4'-O-[3,4,6-Tri-O-acetyl-2-deoxy-2-dinitrophenylamino-β-D-galactopyranosyl]-3'-O-trimethylsilylethoxymethyl-1',2';5',6'-di-O-isopropylidene-D-chiro-inositol (37.5 mg) was stirred with 3.5 ml of 1 M aqueous lithium hydroxide and 7 ml of dioxan and heated to 90° C. for 28 hours. Acetic acid (4 ml) was added to pH S and the solvents were removed in vacuo. The residue was dissolved in methanol, 1 g of silica gel 60 was added and the methanol was removed in vacuo. The preabsorbed material was loaded on a 1×15 cm flash column packed with silica gel 60 and the column was eluted with 3:1 chloroform:isopropanol to isolate 22.1 mg of the product (90%).
4'-O-[2-Deoxy-2-amino-beta-D-galactopyranosyl]-3'-O-trimethylsilylethoxymethyl- 1',2'; 5',6'-di-O-isopropylidene-D-chiro-inositol (124 mg) was dissolved in 10 ml of 80% acetic acid and the solution heated to 75° C. for 18 hours. The solvents were removed in vacuo to yield 76 mg (99%) of the product. The product was further purified using HPLC with a C18 stationary phase and a water eluant.
A detailed description of the synthetic pathway by which this compound is prepared is as follows.
Vacuum dried 1-bromo-1,2-dideoxy-3,4,6-tri-O-acetyl-2-dinitrophenylamino-galactose (3.9 g) and 1 g of 1,2;5,6-di-O-isopropylidene-D-pinitol were dissolved in 100 ml of dry methylene chloride and the solution stirred at room temperature. Under a nitrogen shroud, freshly activated 4 angstrom powdered molecular sieves was added and the mixture stirred for one hour. At that time 0.87 ml of tetramethyl urea and 1.86 of vacuum dried silver triflate was added under a nitrogen shroud and the mixture stirred at 0° C. for 18 hours. The mixture was filtered and the filtrate was dried in vacuo. The crude oil was loaded on a 5×20 cm flash column packed with silica gel 60 and the column was eluted with 2:1 petroleum ether:ethyl acetate to yield 2.108 g (76%) of the beta anomer.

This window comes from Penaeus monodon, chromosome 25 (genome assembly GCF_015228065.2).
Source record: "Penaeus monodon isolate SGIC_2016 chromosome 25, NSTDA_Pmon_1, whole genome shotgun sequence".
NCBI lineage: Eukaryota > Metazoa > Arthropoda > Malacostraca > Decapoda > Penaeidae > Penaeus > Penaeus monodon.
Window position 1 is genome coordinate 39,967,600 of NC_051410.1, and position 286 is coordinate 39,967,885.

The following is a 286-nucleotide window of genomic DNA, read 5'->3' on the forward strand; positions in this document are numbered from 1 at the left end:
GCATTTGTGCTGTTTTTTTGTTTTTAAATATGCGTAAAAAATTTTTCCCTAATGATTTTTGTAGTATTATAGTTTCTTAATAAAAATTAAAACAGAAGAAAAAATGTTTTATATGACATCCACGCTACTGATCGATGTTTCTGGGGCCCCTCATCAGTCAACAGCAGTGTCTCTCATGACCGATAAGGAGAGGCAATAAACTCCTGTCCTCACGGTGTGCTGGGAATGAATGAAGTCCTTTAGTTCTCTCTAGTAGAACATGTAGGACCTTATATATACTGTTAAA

4'-O-[3,4,6-Tri-O-acetyl-2-deoxy-2-dinitrophenylamino-β-D-galactopyranosyl]-1',2';5',6'-di-O-isopropylidene-D-pinitol (902.1 mg) was stirred with 3.5 ml of 1 M aqueous lithium hydroxide and 7 ml dioxan and heated to 95° C. for 72 hours. Acetic acid (2 ml) was added and the solvents were removed in vacuo. The crude material was loaded on a 2×10 cm flash column packed with silica gel 60 and eluted with 3:1 chloroform:isopropanol to yield 361 mg (610-.) of the product, which was recrystallized from isopropanol to yield 74 mg of crystalline product.
4'-O-[2-Deoxy-2-amino-β-D-galactopyranosyl]-1',2';5',6'-di-O-isopropylidene-D-pinitol (101 mg) was dissolved in 5 ml of 80% acetic acid and the solution heated to 750° C. for 24 hours. The solvents were removed in vacuo. The residue was passed through a C-18 Millipore cartridge and eluted with acetonitrile. The residue (which weighed 64 mg) was recrystallized from isopropanol to yield 25 mg of the product.
These compounds are useful in the treatment of defects in glucose metabolism, such as impaired glucose tolerance, elevated blood sugar associated with type II diabetes, and insulin resistance and the physiological conditions associated therewith.
For example, rats were injected intravenously with 70 mg/kg of streptozotocin. After ten days, when resultant hyperglycemia was established, the animals were anesthetized with ketamine and zero time blood glucose levels were established by way of tail vein sampling. An experimental group was given 2 mg/kg 4'-O-(2-deoxy-2-amino-β-D-galactopyranosyl)-D-pinitol by intravenous injection via the tail vein, and a control group was given an equal volume of saline. Blood glucose levels were measured over time in both groups. All measurements were made while the subjects were under ketamine anesthesia. Evaluation of the time course data by two-way analysis of variance indicated a significant overall effect of the disaccharide to lower blood glucose concentration (p<0.01). Thirty minutes after administration of the disaccharide, blood glucose levels were decreased from pretreatment concentration by 30% (+/-9.5) in the experimental group, while levels in the control group decreased only 2.5% (+/-2.6).
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|U.S. Classification||514/35, 514/866, 536/17.2, 514/62, 514/53, 514/25|
|International Classification||A61P3/10, A61K31/7034, A61P3/08, C07H17/04, A61K31/70, C07H15/207, C07H15/04, A61K31/7028|
|Cooperative Classification||Y10S514/866, C07H17/04, C07H15/207|
|European Classification||C07H15/207, C07H17/04|
|Mar 23, 1998||AS||Assignment|